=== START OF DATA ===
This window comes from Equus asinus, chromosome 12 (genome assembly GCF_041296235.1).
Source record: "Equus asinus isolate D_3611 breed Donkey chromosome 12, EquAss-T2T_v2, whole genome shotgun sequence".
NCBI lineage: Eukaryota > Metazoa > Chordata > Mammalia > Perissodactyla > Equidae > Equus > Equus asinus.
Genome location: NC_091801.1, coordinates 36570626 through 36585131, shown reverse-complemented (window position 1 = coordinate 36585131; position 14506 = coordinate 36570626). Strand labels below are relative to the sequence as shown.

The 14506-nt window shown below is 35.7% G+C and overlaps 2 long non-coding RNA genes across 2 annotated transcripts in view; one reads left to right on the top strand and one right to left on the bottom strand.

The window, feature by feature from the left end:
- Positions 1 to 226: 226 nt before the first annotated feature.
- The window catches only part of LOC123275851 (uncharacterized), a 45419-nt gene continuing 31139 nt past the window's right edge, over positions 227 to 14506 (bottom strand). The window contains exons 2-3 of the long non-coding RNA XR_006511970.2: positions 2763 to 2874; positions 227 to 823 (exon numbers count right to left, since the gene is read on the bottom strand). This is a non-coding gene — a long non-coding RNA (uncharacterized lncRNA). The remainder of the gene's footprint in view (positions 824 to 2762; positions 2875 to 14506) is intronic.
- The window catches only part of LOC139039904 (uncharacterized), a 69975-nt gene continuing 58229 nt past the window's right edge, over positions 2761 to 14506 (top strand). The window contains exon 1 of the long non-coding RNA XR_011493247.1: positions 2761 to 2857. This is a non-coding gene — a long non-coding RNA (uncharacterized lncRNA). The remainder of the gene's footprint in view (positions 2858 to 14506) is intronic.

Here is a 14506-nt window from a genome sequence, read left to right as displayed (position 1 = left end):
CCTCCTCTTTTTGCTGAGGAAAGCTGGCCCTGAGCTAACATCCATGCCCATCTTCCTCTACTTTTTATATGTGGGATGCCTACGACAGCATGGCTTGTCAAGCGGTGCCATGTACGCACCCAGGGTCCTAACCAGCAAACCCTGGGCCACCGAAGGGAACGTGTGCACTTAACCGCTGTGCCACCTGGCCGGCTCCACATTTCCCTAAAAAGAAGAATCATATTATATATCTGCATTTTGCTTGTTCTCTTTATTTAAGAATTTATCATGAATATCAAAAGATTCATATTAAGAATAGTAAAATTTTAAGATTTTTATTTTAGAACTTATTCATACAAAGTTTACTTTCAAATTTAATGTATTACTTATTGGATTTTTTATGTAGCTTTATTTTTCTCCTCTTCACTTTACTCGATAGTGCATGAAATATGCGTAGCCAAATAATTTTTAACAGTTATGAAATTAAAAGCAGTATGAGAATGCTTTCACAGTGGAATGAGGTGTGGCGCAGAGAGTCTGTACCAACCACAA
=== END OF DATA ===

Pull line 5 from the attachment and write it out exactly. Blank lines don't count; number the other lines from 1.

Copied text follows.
The 14506-nt window shown below is 35.7% G+C and overlaps 2 long non-coding RNA genes across 2 annotated transcripts in view; one reads left to right on the top strand and one right to left on the bottom strand.